Free Design of the Month for October - Embroidered Cork Wallet with Custom Monogram and Option for Cutting with Brother ScanNCut DX
-Brother Sews Blogger
Ahhh, the beauty of cork fabric, made even more beautiful with machine embroidery! This cork wallet is the type of accessory you would be likely to find in a high-end boutique yet you can make it yourself with just a few supplies and your Brother machine. The front flap features the Brother Free Design of the month, with an added monogram to personalize the item. I designed this wallet so you can cut it with your Brother ScanNCut DX electronic cutting machine but you’ll also find an option for cutting your pieces with the included PDF patterns. You’ll find this wallet easy to make in just a few simple steps. Follow them one by one and soon you’ll have a beautiful new wallet. Make one to keep for yourself or create one to give as a gift! Are you ready? Let’s go sew!
Materials and Supplies for Embroidered Cosmetic Case:
• Brother sewing and embroidery machine with 4-inch hoop capability for stitching the free design, or Brother embroidery machine with 5-inch X 7-inch capability for stitching a custom combination design as shown in these instructions.
• CACORKBK 12” X 24” sheet of Black Brother Rolled Cork Fabric.
• Optional but recommended - Brother ScanNCut DX for cutting wallet pieces using FCM files, plus additional ScanNCut DX supplies for cutting cork.
• Brother Embroidery threads and embroidery needle. Featured thread is MT999, Brother Metallic thread - Light Gold.
• SA5929 Brother heavy-weight cut-away stabilizer.
• Clips for securing fabric layers with vinyl.
• Topstitch needle or Microtex needle size 12 and good quality thread for sewing wallet together.
• Temporary adhesive spray designed for securing fabric to stabilizer during embroidery.
• Light weight fusible interfacing for backing main wallet piece.
• Low tack tape for marking cork fabric.
• Removable chalk for marking lines on cork.
• Heavy duty snap for wallet closure.
• Brother Free Design of the month FD_10_2021. See Figure #1 below:
Cut wallet pieces using one of the following options, FCM files for ScanNCut DX or PDF files for cutting with traditional methods:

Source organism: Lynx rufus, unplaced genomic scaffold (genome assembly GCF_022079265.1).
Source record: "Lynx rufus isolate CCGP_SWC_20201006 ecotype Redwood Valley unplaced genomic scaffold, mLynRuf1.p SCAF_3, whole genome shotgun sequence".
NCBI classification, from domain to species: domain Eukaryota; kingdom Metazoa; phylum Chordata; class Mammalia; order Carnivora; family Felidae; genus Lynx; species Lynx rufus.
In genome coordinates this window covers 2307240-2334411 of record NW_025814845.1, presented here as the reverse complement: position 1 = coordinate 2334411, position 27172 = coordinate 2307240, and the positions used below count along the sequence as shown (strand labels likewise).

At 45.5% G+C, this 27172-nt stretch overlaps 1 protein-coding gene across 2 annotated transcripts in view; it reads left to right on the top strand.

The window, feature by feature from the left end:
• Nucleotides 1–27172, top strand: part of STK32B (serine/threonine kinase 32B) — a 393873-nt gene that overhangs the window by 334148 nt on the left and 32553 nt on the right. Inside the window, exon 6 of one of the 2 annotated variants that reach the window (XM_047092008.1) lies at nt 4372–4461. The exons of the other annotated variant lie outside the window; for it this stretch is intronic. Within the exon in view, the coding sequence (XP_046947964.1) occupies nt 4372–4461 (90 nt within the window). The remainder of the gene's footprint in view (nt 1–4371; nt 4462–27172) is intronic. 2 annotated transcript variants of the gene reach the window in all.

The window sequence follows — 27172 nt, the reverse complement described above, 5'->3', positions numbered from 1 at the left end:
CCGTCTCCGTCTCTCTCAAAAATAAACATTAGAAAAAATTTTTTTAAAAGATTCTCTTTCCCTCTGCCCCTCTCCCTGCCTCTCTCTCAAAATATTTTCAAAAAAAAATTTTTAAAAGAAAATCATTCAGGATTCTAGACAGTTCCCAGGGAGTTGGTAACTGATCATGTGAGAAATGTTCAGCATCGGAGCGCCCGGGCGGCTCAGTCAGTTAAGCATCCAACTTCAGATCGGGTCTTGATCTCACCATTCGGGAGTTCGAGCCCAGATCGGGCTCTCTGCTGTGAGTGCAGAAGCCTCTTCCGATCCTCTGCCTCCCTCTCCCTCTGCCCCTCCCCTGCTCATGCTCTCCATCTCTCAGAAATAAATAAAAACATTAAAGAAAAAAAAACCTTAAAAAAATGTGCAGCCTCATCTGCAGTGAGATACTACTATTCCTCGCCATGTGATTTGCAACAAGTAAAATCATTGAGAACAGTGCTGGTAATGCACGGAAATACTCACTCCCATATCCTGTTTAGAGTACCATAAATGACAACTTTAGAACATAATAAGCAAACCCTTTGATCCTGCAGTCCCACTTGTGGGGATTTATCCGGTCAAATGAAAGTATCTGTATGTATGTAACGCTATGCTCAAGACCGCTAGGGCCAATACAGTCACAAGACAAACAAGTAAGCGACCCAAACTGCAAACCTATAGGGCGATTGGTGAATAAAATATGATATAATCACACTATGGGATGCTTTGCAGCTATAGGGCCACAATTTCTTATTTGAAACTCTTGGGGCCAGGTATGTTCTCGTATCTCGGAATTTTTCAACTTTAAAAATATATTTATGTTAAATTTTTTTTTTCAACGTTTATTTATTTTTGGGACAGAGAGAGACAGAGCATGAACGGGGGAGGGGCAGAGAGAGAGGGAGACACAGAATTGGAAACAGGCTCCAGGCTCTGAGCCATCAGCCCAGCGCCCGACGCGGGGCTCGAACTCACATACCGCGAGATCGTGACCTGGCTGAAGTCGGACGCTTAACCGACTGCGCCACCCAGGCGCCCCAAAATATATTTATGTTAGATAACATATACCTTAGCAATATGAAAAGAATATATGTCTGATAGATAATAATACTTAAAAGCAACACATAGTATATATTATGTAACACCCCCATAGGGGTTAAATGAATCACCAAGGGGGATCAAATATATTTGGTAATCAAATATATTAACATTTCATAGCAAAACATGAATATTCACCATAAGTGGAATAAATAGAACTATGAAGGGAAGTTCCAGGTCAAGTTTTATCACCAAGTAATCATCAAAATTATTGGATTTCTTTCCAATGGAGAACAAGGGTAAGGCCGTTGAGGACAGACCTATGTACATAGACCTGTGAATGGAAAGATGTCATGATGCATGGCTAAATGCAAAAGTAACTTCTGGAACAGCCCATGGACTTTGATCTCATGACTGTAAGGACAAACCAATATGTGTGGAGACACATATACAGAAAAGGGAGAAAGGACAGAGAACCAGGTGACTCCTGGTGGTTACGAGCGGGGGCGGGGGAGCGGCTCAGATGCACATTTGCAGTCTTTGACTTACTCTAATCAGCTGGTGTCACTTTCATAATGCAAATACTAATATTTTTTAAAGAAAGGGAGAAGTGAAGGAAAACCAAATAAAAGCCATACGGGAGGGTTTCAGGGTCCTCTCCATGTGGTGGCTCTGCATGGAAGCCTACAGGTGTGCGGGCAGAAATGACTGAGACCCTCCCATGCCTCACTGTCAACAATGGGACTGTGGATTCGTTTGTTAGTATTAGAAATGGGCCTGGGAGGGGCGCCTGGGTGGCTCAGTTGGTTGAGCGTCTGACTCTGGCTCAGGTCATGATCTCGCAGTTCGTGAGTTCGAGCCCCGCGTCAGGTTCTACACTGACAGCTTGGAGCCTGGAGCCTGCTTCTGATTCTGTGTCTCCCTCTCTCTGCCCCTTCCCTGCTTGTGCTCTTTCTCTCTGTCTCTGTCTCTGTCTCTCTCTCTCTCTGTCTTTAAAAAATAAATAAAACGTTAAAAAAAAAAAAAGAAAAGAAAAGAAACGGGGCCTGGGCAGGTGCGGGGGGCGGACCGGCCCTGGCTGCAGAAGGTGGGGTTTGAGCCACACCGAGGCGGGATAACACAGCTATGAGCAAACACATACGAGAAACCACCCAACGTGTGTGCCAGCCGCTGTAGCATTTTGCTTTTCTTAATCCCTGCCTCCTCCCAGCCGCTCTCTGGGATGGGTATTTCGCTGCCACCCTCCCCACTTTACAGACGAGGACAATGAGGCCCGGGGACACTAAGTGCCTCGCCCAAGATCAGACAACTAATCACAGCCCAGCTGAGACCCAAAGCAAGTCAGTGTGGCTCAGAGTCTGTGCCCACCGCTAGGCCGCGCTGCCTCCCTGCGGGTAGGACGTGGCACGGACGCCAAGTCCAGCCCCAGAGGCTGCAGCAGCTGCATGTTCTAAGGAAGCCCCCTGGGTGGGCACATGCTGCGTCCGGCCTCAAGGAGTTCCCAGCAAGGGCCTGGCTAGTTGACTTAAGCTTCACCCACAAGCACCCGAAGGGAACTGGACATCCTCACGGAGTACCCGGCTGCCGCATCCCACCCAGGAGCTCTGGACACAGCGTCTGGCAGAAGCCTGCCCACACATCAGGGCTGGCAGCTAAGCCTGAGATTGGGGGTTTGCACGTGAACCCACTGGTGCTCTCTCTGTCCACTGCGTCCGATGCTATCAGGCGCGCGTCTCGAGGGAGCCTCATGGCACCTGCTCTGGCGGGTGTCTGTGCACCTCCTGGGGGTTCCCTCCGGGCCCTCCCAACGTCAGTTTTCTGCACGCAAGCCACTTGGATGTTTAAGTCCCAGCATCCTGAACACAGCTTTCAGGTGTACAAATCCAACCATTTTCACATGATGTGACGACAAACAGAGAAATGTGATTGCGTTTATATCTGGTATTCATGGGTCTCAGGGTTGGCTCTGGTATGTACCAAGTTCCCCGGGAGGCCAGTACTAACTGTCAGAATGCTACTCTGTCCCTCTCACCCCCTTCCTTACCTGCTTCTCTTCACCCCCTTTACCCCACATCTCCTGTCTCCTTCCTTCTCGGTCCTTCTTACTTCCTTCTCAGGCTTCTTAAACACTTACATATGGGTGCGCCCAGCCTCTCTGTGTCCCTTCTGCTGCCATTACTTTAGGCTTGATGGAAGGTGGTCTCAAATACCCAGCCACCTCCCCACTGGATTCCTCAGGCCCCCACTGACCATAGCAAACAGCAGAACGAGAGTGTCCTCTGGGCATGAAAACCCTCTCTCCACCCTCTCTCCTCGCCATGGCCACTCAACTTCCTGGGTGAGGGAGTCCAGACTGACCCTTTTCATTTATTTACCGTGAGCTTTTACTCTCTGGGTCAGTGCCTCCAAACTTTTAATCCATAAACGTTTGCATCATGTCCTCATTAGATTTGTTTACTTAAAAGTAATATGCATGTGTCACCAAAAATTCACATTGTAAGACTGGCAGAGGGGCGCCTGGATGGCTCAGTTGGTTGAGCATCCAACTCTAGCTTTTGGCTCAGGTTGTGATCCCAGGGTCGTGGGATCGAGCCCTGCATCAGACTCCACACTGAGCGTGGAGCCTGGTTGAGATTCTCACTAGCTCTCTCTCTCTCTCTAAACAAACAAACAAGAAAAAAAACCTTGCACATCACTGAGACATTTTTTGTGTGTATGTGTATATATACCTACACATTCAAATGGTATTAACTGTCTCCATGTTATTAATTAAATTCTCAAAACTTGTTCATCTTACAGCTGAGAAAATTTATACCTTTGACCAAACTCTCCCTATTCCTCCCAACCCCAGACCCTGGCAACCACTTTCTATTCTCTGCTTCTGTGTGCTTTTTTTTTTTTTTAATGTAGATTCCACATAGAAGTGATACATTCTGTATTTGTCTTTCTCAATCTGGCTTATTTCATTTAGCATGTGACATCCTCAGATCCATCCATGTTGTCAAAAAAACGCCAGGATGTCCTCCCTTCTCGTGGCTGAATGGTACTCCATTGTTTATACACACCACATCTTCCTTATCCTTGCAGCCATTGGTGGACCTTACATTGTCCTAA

Option #1 - FCM files for cutting wallet pieces with ScanNCut DX:
- Wallet_M.fcm for main wallet piece
- Wallet_F.fcm for wallet flap
- Wallet_P.fcm for wallet pockets. NOTE: Cut two pocket pieces.
Note: Methods and supplies for cutting cork will vary depending on your ScanNCut DX machine model. I used model DX225 with the CADXMATF12 fabric mat and the CADXBLD1 auto blade.
Option #2 - Printed PDF pattern Files for cutting wallet pieces with scissors or rotary cutting tools:
- Wallet_PartA.pdf and Wallet_PartB.pdf joined together with arrows matching to create main wallet piece.
- Wallet_Flap.pdf for wallet flap.
- Wallet_Pockets.pdf for cutting two wallet pockets.
Please read through all instructions before beginning this project. Basic steps are as follows:
• Cut wallet pieces using FCM files provided for your Brother ScanNCut DX machine or cut pieces using PDF pattern files.
• Embroider wallet flap.
• Sew pockets and flap to wallet.
• Sew wallet side seams and add snap to finish.
Steps to Create Cork Wallet:
1. Cut cork pieces as follows, using option #1 or option #2 as desired:
Option #1: For ScanNCut DX cutting, transfer all FCM files to your ScanNCut DX. Cut one main wallet piece, two pocket pieces, and one flap. See Figure #3 for an example of wallet and pocket pieces cut using the ScanNCut DX machine and a fabric mat.
Option #2: For traditional cutting with printed patterns. print all the PDF pattern pieces using a scale of 100 percent. See Figure #4 for an example of suitable printer settings.
Tape part A and part B together to create main wallet pattern piece. See Figure #5.
Cut remaining PDF pattern pieces using rotary cutting tools or scissors, taking care to cut pieces accurately and evenly.
When finished cutting using option #1 or option #2, you should have the four pieces shown in Figure #6 to make the wallet.
2. Transfer free design to your machine. Create a combination design for the 5-inch X 7-inch hoop using two of the motifs with an added monogram letter in the center. See Figure #2. Note: If you are limited to using a 4-inch hoop you can choose to stitch a single motif in your 4-inch hoop or hoop the fabric multiple times for a combination design. See Figure #7.